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Infections of the Reproductive System: Human Papillomavirus

By HERWriter
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The Illinois Department of Public Health said that human papillomavirus (HPV) is a group of viruses. The National Institute of Allergy and Infectious Diseases said that genital HPV is one of the most common sexually transmitted diseases.

About 20 million Americans currently have HPV. WomensHealth.gov added that at least half of all sexually active men and women get genital HPV at some point.

Mayo Clinic wrote that there are more than 100 varieties of human papillomavirus and more than 40 different strains that specifically affect the genital area in both men and women.

The Centers for Disease Control and Prevention said most people with HPV don’t develop symptoms. In 90 percent of cases, the body’s immune system clears HPV naturally within two years. When it can’t, HPV can cause genital warts, cervical cancer and other, less common but serious, cancers.

IDPH said genital warts are usually soft, moist, pink, or flesh-colored swellings. They appear flat or raised, single or multiple, small or large, and sometimes cauliflower shaped. They’re found on the vulva, in or around the vagina or anus, on the cervix, and on the penis, scrotum, groin, or thigh.

The HPV types that cause genital warts aren’t the same as high-risk types that can cause cancers, the CDC said.

The Mayo Clinic said that most cervical cancer is caused by two specific types of genital HPV. Early stages of cervical cancer typically cause no symptoms so it’s important that women get regular Pap tests to detect any precancerous cervical changes.

Genital HPV is contracted through sexual intercourse, anal sex and other skin-to-skin contact in the genital area, said Mayo Clinic.

There’s no cure for HPV, but the CDC reported that genital warts can be removed with medication. Mayo Clinic said surgical procedures include freezing off warts with liquid nitrogen, using electrical current to burn off warts, and surgical removal or laser surgery.

The NIAID warned that the virus is still present in the body, so unfortunately warts can return.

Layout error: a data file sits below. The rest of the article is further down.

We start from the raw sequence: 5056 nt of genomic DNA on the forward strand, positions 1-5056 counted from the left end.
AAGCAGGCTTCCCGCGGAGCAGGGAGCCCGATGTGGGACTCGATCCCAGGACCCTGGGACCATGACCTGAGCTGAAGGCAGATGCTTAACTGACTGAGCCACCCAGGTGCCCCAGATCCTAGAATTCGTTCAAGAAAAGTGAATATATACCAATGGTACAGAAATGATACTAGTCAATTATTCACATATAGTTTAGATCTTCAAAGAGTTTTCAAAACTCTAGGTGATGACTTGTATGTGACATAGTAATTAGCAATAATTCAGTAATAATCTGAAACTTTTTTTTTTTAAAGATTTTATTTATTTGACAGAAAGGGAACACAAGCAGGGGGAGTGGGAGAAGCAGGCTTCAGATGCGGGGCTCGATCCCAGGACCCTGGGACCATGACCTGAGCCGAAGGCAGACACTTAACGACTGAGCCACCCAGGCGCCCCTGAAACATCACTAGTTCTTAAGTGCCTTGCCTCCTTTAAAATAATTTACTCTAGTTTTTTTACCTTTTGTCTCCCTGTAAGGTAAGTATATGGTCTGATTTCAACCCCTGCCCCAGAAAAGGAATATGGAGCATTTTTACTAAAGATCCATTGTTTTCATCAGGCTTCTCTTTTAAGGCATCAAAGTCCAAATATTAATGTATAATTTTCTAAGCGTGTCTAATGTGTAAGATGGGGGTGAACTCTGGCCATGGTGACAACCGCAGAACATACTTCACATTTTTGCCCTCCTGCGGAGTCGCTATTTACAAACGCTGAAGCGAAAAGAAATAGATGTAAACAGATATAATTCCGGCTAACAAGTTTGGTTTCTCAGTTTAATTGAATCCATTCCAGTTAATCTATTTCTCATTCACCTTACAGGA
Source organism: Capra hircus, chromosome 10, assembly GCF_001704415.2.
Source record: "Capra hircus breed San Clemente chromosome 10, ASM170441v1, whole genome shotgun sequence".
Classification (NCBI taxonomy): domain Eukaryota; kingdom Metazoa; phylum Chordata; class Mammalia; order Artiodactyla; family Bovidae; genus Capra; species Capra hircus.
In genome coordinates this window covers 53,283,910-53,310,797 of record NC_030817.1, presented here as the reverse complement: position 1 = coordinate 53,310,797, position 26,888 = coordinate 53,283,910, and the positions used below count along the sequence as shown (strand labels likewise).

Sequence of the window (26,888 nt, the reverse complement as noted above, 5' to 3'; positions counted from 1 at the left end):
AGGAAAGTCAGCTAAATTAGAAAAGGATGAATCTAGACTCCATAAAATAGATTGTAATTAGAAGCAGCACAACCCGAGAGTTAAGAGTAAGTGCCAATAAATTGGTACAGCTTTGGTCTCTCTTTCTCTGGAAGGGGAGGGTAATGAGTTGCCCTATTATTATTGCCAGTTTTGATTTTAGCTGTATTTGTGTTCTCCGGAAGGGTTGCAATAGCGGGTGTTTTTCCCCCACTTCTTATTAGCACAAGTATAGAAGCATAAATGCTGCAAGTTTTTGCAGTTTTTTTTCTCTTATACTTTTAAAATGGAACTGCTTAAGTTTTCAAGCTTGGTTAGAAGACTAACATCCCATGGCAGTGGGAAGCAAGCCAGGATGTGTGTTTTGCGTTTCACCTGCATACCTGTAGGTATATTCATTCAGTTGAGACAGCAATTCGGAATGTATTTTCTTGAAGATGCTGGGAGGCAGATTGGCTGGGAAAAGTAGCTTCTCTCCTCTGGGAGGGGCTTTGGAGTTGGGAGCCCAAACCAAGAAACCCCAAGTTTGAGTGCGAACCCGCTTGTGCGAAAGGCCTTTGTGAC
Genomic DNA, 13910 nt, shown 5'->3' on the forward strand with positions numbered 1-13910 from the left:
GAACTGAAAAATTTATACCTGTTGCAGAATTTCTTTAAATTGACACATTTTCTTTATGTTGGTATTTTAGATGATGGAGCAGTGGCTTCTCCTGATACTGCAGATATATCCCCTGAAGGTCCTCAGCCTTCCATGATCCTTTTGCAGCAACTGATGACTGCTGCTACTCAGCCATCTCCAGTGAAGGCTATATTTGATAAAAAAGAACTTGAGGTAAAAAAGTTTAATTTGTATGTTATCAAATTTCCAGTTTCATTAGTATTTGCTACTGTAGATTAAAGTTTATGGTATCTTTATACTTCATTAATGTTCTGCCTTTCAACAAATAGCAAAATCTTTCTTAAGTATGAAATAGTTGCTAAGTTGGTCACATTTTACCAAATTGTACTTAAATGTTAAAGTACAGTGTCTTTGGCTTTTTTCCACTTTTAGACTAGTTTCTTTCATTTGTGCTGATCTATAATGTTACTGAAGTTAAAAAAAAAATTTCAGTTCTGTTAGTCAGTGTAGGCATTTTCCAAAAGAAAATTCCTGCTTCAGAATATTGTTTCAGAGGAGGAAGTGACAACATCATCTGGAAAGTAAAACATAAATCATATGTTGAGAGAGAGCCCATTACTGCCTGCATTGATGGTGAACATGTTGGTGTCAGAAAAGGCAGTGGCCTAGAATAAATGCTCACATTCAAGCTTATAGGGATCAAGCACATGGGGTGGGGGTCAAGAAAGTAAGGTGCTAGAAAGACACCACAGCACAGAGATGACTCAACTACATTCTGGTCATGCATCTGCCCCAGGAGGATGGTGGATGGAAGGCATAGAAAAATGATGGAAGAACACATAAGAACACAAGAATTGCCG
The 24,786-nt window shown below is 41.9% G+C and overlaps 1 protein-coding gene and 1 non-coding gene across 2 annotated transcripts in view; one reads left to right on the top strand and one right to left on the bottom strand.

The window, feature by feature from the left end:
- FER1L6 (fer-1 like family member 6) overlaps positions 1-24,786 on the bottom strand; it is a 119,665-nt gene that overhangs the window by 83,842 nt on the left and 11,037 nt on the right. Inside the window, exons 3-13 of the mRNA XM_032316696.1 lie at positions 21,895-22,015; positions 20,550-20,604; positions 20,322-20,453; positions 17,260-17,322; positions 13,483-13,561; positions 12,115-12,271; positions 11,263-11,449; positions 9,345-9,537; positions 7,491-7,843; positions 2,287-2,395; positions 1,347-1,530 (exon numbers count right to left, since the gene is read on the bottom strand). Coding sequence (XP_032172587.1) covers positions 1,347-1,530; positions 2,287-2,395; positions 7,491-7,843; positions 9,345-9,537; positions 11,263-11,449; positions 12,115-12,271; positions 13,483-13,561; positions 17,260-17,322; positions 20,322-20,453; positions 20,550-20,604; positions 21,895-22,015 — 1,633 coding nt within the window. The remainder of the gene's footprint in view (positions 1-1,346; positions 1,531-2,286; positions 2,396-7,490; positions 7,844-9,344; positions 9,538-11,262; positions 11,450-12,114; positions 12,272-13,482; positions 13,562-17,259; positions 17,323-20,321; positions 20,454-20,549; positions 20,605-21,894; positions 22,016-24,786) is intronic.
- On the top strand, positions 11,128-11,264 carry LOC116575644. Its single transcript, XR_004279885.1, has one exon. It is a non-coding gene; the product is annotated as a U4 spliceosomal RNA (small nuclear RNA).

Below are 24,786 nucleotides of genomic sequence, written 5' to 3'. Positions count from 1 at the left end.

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EmpowHER Guest

While Gardasil was initially only approved by the FDA for girls and while the recommended age for vaccination is 11 or 12 years of age, it was never limited to those ages. Gardasil is available and always has been for girls up to the age of 26. The FDA initially only approved the vaccination for boys until last year when it changed that to recommended and it includes this same age range, up to age 26. Canada has increased its Gardasil coverage up to age 45 which for women who have been in monogomous relationships all their lives only to find themselves divorced or widowed leaves them no opportunity for protection against HPV in the US. I believe it should be available for all ages and allow the decision to be made between the patient and her doctor as to whether or not she should receive the series of shots, three in all. Merck also has a patient assistance program for those having financial difficulties obtaining the vaccine.

February 19, 2012 - 12:24pm
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We value and respect our HERWriters' experiences, but everyone is different. Many of our writers are speaking from personal experience, and what's worked for them may not work for you. Their articles are not a substitute for medical advice, although we hope you can gain knowledge from their insight.

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